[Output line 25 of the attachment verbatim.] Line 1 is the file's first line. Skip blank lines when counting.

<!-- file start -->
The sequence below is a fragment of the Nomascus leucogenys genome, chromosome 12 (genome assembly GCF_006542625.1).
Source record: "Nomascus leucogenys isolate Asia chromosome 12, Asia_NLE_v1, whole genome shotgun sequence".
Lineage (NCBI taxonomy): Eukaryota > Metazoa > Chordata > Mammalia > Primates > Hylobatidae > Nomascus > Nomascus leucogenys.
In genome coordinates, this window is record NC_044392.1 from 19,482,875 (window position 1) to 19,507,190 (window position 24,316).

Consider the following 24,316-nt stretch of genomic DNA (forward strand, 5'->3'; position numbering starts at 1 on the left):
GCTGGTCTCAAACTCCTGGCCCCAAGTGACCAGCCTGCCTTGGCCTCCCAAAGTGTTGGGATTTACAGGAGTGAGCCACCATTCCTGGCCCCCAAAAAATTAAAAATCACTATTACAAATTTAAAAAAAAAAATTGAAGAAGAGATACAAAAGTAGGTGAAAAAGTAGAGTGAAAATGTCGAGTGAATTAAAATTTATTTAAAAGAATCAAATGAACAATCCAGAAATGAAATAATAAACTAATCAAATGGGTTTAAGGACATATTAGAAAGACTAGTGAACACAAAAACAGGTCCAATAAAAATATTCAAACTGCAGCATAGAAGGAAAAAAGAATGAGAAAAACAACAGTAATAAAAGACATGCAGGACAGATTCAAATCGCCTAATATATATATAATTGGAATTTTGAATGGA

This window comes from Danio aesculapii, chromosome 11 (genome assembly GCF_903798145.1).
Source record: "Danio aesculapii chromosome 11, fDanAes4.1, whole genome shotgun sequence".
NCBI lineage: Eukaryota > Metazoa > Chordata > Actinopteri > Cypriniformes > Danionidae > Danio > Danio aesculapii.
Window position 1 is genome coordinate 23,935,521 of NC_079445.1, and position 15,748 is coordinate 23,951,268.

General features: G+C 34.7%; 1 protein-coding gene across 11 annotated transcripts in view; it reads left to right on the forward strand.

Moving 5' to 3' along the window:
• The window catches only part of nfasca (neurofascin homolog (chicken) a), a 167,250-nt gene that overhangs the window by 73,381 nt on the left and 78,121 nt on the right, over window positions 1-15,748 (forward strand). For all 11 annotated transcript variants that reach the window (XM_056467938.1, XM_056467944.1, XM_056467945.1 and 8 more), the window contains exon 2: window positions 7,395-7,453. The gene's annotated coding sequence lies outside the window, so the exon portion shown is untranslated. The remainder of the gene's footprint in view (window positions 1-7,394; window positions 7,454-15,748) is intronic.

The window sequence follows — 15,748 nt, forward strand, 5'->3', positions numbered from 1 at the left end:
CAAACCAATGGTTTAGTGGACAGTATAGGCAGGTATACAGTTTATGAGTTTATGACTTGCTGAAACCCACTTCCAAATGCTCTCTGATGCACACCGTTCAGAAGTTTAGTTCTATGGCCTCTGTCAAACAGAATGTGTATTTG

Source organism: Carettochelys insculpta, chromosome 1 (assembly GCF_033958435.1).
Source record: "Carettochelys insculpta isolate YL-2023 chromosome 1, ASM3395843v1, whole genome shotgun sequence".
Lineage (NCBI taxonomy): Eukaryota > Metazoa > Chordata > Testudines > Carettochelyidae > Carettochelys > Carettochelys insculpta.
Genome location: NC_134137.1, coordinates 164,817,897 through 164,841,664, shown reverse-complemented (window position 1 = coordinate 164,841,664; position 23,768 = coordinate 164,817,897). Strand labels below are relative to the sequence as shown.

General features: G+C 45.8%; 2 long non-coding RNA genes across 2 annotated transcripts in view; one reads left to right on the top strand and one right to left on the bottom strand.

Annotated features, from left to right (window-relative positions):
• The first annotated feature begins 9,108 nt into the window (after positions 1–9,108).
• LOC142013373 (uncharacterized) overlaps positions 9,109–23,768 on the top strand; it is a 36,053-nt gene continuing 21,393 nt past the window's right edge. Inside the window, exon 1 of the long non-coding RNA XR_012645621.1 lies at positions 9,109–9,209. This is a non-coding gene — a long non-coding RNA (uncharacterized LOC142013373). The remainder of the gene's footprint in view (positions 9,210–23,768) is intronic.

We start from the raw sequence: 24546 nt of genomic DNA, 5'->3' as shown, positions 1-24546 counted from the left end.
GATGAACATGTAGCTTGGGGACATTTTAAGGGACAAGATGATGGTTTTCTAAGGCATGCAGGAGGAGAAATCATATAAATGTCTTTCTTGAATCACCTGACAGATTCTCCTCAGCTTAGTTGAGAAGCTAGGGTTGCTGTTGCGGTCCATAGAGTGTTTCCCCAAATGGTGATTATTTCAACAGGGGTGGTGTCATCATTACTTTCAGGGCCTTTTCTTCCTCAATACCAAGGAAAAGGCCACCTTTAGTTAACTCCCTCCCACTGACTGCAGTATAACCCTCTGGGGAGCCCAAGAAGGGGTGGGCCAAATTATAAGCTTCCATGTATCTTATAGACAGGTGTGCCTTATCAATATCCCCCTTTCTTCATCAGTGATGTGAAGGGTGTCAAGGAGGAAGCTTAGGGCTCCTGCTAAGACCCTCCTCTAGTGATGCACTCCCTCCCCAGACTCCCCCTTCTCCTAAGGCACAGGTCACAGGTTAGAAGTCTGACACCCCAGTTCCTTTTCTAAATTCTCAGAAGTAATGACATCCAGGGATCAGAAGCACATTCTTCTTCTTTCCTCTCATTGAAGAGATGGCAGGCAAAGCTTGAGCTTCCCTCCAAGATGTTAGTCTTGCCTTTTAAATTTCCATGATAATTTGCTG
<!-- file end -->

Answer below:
GATGAACATGTAGCTTGGGGACATTTTAAGGGACAAGATGATGGTTTTCTAAGGCATGCAGGAGGAGAAATCATATAAATGTCTTTCTTGAATCACCTGACAGATTCTCCTCAGCTTAGTTGAGAAGCTAGGGTTGCTGTTGCGGTCCATAGAGTGTTTCCCCAAATGGTGATTATTTCAACAGGGGTGGTGTCATCATTACTTTCAGGGCCTTTTCTTCCTCAATACCAAGGAAAAGGCCACCTTTAGTTAACTCCCTCCCACTGACTGCAGTATAACCCTCTGGGGAGCCCAAGAAGGGGTGGGCCAAATTATAAGCTTCCATGTATCTTATAGACAGGTGTGCCTTATCAATATCCCCCTTTCTTCATCAGTGATGTGAAGGGTGTCAAGGAGGAAGCTTAGGGCTCCTGCTAAGACCCTCCTCTAGTGATGCACTCCCTCCCCAGACTCCCCCTTCTCCTAAGGCACAGGTCACAGGTTAGAAGTCTGACACCCCAGTTCCTTTTCTAAATTCTCAGAAGTAATGACATCCAGGGATCAGAAGCACATTCTTCTTCTTTCCTCTCATTGAAGAGATGGCAGGCAAAGCTTGAGCTTCCCTCCAAGATGTTAGTCTTGCCTTTTAAATTTCCATGATAATTTGCTG